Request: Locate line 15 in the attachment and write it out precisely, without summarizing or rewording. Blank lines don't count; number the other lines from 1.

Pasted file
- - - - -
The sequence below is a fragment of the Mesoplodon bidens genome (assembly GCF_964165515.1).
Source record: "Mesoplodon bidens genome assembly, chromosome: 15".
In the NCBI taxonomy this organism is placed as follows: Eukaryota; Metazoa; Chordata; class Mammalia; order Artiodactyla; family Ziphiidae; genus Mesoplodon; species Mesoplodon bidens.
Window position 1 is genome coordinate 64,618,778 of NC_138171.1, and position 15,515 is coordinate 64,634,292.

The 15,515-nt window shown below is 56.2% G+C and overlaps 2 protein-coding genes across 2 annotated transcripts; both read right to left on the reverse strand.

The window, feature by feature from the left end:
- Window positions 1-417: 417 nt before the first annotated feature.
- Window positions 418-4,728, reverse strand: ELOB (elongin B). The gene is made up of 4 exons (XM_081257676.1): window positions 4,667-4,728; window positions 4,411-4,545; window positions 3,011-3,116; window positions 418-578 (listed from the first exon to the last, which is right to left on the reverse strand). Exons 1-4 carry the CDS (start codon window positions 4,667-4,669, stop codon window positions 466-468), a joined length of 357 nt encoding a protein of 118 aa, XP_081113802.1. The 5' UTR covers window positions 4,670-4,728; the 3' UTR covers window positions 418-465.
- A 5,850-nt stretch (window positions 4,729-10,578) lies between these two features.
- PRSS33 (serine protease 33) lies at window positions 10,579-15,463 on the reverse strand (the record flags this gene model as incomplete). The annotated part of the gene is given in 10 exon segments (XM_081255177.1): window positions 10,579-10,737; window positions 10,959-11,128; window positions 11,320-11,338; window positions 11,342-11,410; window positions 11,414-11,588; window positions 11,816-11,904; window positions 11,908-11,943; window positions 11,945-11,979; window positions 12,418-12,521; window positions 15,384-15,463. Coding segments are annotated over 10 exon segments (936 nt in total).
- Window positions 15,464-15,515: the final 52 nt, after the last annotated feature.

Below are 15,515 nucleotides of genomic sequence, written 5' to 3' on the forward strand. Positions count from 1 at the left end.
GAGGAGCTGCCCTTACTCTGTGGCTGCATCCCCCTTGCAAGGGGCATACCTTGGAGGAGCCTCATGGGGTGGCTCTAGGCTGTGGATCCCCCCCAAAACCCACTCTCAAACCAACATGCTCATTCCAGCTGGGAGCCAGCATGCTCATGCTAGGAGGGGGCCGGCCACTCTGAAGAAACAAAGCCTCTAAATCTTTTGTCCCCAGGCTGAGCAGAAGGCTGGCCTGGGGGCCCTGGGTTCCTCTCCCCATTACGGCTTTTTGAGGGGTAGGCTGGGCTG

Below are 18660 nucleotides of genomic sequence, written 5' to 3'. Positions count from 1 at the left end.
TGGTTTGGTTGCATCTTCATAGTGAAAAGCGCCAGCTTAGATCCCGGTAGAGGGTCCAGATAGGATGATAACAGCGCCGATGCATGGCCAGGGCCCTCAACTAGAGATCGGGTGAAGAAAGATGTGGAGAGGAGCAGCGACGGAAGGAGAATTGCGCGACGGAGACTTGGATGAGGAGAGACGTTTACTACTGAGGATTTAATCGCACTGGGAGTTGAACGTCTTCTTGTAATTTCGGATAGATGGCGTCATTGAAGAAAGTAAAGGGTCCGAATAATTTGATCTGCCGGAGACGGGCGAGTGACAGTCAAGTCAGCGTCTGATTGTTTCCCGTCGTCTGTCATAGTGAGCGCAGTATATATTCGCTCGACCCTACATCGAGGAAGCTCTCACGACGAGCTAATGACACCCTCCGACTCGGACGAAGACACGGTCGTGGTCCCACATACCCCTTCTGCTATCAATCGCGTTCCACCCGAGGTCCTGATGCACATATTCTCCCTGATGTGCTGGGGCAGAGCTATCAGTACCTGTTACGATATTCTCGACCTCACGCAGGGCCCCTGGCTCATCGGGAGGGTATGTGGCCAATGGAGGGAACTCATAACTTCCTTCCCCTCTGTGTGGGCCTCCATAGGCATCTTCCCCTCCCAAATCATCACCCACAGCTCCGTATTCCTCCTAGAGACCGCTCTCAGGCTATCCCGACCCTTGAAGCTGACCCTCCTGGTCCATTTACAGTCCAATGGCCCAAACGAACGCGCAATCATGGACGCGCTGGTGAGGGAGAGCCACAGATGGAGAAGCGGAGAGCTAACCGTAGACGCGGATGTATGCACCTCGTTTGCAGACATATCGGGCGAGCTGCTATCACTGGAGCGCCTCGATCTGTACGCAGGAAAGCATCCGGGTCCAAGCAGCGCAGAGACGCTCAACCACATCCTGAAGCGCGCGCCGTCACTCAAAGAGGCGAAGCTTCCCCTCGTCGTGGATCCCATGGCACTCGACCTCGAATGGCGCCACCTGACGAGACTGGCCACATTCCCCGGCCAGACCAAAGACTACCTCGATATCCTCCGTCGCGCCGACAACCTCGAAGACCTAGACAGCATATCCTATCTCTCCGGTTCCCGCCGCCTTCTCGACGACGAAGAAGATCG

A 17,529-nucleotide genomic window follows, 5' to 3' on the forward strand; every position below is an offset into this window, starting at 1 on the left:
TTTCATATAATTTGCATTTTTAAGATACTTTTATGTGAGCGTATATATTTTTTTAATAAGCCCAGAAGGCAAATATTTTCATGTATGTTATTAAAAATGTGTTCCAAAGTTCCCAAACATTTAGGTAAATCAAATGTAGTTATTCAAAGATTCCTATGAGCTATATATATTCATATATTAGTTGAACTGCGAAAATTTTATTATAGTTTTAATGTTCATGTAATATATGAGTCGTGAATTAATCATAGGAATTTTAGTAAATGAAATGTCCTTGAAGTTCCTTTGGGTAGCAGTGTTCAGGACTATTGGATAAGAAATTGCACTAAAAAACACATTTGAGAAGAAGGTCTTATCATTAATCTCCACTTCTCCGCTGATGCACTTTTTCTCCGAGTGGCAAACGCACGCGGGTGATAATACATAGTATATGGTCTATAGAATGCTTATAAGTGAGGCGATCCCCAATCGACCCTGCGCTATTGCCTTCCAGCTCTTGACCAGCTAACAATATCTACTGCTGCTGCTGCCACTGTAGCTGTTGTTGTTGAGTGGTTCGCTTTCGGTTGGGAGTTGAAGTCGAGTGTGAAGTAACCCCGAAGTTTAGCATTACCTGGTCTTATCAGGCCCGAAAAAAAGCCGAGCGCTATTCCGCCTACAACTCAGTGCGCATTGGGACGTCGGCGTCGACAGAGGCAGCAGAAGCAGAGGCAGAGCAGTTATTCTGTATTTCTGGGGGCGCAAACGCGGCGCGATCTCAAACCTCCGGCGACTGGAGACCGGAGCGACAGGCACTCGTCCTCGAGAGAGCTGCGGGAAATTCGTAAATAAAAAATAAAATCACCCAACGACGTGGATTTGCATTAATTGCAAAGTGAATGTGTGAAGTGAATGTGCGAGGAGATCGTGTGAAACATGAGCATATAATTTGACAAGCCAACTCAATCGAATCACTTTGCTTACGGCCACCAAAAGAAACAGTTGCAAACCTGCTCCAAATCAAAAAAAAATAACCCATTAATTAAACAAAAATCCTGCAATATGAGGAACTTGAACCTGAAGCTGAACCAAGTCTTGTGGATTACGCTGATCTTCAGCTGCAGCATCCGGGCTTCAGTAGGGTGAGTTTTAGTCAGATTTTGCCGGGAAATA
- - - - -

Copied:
TGGTTTGGTTGCATCTTCATAGTGAAAAGCGCCAGCTTAGATCCCGGTAGAGGGTCCAGATAGGATGATAACAGCGCCGATGCATGGCCAGGGCCCTCAACTAGAGATCGGGTGAAGAAAGATGTGGAGAGGAGCAGCGACGGAAGGAGAATTGCGCGACGGAGACTTGGATGAGGAGAGACGTTTACTACTGAGGATTTAATCGCACTGGGAGTTGAACGTCTTCTTGTAATTTCGGATAGATGGCGTCATTGAAGAAAGTAAAGGGTCCGAATAATTTGATCTGCCGGAGACGGGCGAGTGACAGTCAAGTCAGCGTCTGATTGTTTCCCGTCGTCTGTCATAGTGAGCGCAGTATATATTCGCTCGACCCTACATCGAGGAAGCTCTCACGACGAGCTAATGACACCCTCCGACTCGGACGAAGACACGGTCGTGGTCCCACATACCCCTTCTGCTATCAATCGCGTTCCACCCGAGGTCCTGATGCACATATTCTCCCTGATGTGCTGGGGCAGAGCTATCAGTACCTGTTACGATATTCTCGACCTCACGCAGGGCCCCTGGCTCATCGGGAGGGTATGTGGCCAATGGAGGGAACTCATAACTTCCTTCCCCTCTGTGTGGGCCTCCATAGGCATCTTCCCCTCCCAAATCATCACCCACAGCTCCGTATTCCTCCTAGAGACCGCTCTCAGGCTATCCCGACCCTTGAAGCTGACCCTCCTGGTCCATTTACAGTCCAATGGCCCAAACGAACGCGCAATCATGGACGCGCTGGTGAGGGAGAGCCACAGATGGAGAAGCGGAGAGCTAACCGTAGACGCGGATGTATGCACCTCGTTTGCAGACATATCGGGCGAGCTGCTATCACTGGAGCGCCTCGATCTGTACGCAGGAAAGCATCCGGGTCCAAGCAGCGCAGAGACGCTCAACCACATCCTGAAGCGCGCGCCGTCACTCAAAGAGGCGAAGCTTCCCCTCGTCGTGGATCCCATGGCACTCGACCTCGAATGGCGCCACCTGACGAGACTGGCCACATTCCCCGGCCAGACCAAAGACTACCTCGATATCCTCCGTCGCGCCGACAACCTCGAAGACCTAGACAGCATATCCTATCTCTCCGGTTCCCGCCGCCTTCTCGACGACGAAGAAGATCG